In this case we can work with Rachel Notley’s NDP to ensure Jason Kenney’s UCP do not form government in 2023.

We need leaders and governments who are ready to tackle tomorrow’s challenges, not the battles of yesteryear.  

*Comments by Mohamed El-Erian and Samantha Power are from the Munk Dialogues: World After Covid19 https://munkdebates.com/dialogues  

This entry was posted in Alberta Health Care, Climate Change, Economy, Employment, Energy & Natural Resources, General Health Care, Politics and Government and tagged , , , , , , . Bookmark the permalink.

28 Responses to Leadership in the Post-Pandemic World

  1. Dwayne says:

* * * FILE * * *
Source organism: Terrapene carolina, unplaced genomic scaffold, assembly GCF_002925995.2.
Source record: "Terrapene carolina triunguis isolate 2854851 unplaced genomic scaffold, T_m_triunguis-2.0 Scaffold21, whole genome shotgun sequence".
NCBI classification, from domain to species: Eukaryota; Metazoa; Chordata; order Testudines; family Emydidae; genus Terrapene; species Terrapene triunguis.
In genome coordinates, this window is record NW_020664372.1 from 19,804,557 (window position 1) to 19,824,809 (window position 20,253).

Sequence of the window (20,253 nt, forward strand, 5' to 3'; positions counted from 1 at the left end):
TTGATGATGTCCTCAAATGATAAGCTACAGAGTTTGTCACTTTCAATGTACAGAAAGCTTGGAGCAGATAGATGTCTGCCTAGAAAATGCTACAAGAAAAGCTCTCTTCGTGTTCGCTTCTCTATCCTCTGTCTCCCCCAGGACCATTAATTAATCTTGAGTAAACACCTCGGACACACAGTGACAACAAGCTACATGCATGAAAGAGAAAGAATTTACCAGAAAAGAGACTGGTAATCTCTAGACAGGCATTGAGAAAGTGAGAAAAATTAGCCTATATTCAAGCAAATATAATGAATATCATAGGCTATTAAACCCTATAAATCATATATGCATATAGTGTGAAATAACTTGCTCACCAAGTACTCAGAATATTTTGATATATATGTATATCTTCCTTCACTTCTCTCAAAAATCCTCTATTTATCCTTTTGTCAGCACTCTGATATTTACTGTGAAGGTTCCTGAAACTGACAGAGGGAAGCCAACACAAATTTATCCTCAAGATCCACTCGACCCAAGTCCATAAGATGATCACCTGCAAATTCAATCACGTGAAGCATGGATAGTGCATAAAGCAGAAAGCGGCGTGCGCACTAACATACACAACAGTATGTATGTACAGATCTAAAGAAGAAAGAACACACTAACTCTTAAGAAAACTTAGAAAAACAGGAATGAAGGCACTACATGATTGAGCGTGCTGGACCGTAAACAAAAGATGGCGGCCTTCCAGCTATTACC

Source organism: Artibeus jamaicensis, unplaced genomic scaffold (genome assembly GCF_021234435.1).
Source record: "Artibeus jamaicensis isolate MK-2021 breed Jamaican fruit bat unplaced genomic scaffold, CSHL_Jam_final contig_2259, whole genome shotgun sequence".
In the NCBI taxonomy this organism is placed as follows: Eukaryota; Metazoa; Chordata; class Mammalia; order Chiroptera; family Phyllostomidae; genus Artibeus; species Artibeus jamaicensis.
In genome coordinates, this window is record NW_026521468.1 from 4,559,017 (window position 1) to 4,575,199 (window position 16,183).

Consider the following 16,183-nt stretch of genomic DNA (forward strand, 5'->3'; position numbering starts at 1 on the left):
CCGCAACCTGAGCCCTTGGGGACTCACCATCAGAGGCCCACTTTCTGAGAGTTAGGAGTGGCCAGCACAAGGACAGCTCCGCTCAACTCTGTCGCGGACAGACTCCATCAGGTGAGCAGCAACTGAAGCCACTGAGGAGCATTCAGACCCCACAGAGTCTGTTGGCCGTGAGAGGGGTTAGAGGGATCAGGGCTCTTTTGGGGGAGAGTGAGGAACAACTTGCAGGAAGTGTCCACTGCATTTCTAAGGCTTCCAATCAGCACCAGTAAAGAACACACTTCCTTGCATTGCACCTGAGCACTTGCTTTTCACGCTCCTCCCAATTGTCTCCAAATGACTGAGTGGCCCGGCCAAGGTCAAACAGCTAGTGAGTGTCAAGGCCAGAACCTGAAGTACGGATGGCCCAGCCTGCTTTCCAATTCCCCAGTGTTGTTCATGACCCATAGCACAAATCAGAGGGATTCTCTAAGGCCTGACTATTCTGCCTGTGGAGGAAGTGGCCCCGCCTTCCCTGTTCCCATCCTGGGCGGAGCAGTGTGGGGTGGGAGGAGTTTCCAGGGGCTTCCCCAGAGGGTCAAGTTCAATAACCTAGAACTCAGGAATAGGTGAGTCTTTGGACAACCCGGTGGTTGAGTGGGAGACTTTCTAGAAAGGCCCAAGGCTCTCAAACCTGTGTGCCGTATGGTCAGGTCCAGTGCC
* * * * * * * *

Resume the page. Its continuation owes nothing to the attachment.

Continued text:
Susan: Thanks for another great blog. It’s now May. The UCP have made around $50 billion in in costly blunders. In only one year! Jason Kenney and the UCP were making these costly blunders before the pandemic hit. As I’ve said before, triple digit oil prices are long gone. Jason Kenney and the UCP failed to get the memo that oil prices went down in 2014. I thought that Jason Kenney and the UCP wanted to reopen things gradually, starting on May 14. Either way, this is another big mistake waiting to happen. I read that the provincial government fell short of 9,000 tests in April. I also recall that the Conservative government in Quebec made things worse by lifting the restrictions on quarantine. I also heard that in Asian countries, there is a second wave of this virus, because they thought that things were improving. There was one person in an Asian country who was infected with the virus, and went into a crowded area and spread the virus. Jason Kenney and the UCP are not being practical, nor senisble, with the handling of the economy, or the pandemic. Giving away those masks, and other items to B.C, Ontario and Quebec, was shortsighted and some type of a political stunt. I have heard that people were saying from a poll (not that I have faith in polls), that they thought Rachel Notley would have handled this situation better. I would agree, based on her moral character and her ability do deal with adversity. Peter Lougheed would be the same way. I think opening up things in May won’t be good, and things might get worse if it happens. Those protestors at the Alberta Legislature were not thinking straight either. Lastly, I think it’s a good idea for people to donate non perishable food items, hygienic products and other needed items to their local food bank. It will help people in need.